In the wake of announcements that Microsoft will be acquiring the Swedish game developer Mojang, otherwise known as the maker of the phenomenon Minecraft, for a rumored $2.5 billion (otherwise known as a casual weekend for Mark Zuckerberg), I have a question to pose to the greater venture and education communities:
I should add a quick preface here, in case you are unfamiliar with this Minecraft of which I speak (unlikely, given that it has sold over 50 million copies and is one of the highest grossing video games of all time). As described on its website:
“Minecraft is a game about breaking and placing blocks. At first, people built structures to protect against nocturnal monsters, but as the game grew players worked together to create wonderful, imaginative things.
It can also be about adventuring with friends or watching the sun rise over a blocky ocean. It’s pretty. Brave players battle terrible things in The Nether, which is more scary than pretty. You can also visit a land of mushrooms if it sounds more like your cup of tea.”
In other words, Minecraft is what is known as a “sandbox” game, an open space where a player can roam through a virtual world untethered, interact with fellow users, and construct and destruct as they see fit. At its core, Minecraft is whatever you want it to be. Check out a brief trailer here.
It is hard to debate the merits of Minecraft as an educational product/platform/community. First and foremost, Minecraft has certainly proven its chops as a tool for engagement, and much of this is due to its simplicity and open-endedness. In the age of HD, 3D and Oculus Rift, Minecraft looks surprisingly similar in visual quality to the computer games I played growing up with my Macintosh Peforma 630. Unlike much of its gaming brethren, Minecraft is not so much about entertainment as it is about creation. It is not limited by a narrative or a direction: it is precisely whatever you want you use it for, though ultimately centered on architectural design.
Many blogs out there have repeatedly dubbed the platform an excellent hub for learning experiences, pointing to a range of applicable use cases across curriculums from Math and Geography to Engineering and General Teamwork. Various databases and Wikis exist solely to recount methods for implementing Minecraft-centric lesson plans into the classroom experience. MinecraftEDU sells licenses direct to institutions that are customized for school implementation, “made by teachers for teachers, fine-tuned for the classroom.” Academic papers have been scripted weighing the merits of the game as a teaching and learning tool.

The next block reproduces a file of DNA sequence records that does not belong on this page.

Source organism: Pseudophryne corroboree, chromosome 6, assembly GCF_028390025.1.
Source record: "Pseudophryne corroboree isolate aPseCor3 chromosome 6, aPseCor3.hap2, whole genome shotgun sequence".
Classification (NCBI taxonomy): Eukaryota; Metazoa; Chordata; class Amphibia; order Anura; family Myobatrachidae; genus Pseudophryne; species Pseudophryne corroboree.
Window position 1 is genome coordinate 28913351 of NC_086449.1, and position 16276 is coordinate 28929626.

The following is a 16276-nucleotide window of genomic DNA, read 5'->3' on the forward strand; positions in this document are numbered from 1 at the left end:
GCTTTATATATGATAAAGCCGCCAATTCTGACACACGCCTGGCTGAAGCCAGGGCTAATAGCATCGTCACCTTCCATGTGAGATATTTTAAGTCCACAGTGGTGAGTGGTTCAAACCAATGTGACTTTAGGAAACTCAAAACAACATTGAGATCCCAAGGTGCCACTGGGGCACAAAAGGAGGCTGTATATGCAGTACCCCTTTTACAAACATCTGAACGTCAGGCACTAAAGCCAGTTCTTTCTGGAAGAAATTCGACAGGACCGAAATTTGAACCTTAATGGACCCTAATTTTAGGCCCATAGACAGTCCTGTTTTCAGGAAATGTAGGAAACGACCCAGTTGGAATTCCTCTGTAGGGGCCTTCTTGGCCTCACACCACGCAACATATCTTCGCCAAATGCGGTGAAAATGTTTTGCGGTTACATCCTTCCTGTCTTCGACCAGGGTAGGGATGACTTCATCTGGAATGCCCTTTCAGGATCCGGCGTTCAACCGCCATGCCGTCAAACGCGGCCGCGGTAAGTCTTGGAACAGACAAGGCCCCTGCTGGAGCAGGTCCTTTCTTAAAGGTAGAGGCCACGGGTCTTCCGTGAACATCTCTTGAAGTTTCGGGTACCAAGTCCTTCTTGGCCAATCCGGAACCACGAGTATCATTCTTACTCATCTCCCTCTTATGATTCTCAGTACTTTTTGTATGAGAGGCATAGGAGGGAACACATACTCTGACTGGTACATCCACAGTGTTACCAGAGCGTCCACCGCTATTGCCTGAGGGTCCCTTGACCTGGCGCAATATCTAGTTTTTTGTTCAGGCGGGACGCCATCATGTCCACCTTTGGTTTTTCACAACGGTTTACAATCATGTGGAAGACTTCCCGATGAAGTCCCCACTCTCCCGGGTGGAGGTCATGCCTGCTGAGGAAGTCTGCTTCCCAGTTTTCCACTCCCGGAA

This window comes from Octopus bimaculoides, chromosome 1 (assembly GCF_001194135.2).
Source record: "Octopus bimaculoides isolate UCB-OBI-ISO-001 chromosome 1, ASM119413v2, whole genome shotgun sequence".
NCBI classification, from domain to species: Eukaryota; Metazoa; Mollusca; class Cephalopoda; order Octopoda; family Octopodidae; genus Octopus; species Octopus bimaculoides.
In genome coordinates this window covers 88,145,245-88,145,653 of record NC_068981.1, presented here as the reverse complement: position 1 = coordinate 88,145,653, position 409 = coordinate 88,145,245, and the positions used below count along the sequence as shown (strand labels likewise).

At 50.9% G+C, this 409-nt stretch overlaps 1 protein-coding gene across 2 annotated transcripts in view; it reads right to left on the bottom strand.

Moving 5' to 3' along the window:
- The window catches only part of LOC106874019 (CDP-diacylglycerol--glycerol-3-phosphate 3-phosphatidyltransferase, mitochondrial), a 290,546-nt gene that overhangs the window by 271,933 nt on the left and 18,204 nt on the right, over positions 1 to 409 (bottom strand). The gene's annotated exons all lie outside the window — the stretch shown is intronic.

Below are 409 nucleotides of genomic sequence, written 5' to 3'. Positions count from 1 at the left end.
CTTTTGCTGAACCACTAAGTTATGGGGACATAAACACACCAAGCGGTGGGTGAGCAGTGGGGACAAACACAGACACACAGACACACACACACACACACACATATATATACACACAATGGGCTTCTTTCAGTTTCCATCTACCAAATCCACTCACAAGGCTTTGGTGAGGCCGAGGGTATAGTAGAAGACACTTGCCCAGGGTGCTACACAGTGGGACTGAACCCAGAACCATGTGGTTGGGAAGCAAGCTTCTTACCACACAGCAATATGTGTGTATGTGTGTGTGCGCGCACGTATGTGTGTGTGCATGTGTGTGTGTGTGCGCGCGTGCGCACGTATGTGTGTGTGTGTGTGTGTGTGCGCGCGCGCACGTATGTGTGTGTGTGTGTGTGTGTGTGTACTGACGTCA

I suppose one standard for what constitutes “edtech” would be what the folks at EdSurge have to say. They are now publishing and selling monthly reports dubbed “Ka’Ching Insights” that are tracking the funding activity across the edtech landscape, so if this sale appears in the September edition, that is one barometer of note.
But the greater point here is that technology in general (and particularly so with Minecraft) is an enabler of creation and idea expansion--and aren’t these truly the goals and outcome of the learning process? Social media, collaboration tools, even many of the iPad games my 10-year old goddaughter won’t stop playing at the dinner table, are inherently driven by trial, error, and a greater consciousness we often refer to as “Research.” It is impossible to separate these tools from the ultimate and never-ending learning process.
As venture investors in a relatively niche space (though growing in perceived value), we at Rethink Education are always looking for good outcomes and exits as validators of our theses. Exits that prove a great success for entrepreneurs and investors are likely to entice new talent and new dollars to pursue similar activities. My boss Matt Greenfield loves to make reference to the myriad fashion-related tech startups currently bombarding the venture industry and pages of TechCrunch as an example of the herd mentality in venture capital and the over-investment in a segment that provides relatively little differentiation and/or social good. (How many ways can I go about procuring a nice pair of briefs anyway?)
But this flood of investment to a particular segment only exists because previous startups have proven successful outcomes. If we truly want to create an ecosystem of top tier technical and entrepreneurial talent focused on big ideas in education, we need to justify the potential outcomes in the free market of such tools and platforms.
Our own fund was launched essentially on the back of two specific exits we had participated in as angels--the sales of Wireless Generation to NewsCorp and Schoolnet to Pearson--as well as what we perceived to be a gap in the Series A / Series B funding for edtech startups. The momentum of those acquisitions propelled us to receive significant investment and support from leading foundations despite our collective inexperience in running a concentrated venture fund, and neither of those outcomes was particularly close to a $2.5 billion valuation.
So I’m making it official right here: Minecraft is an edtech exit! (Hey VCs, come join the party!)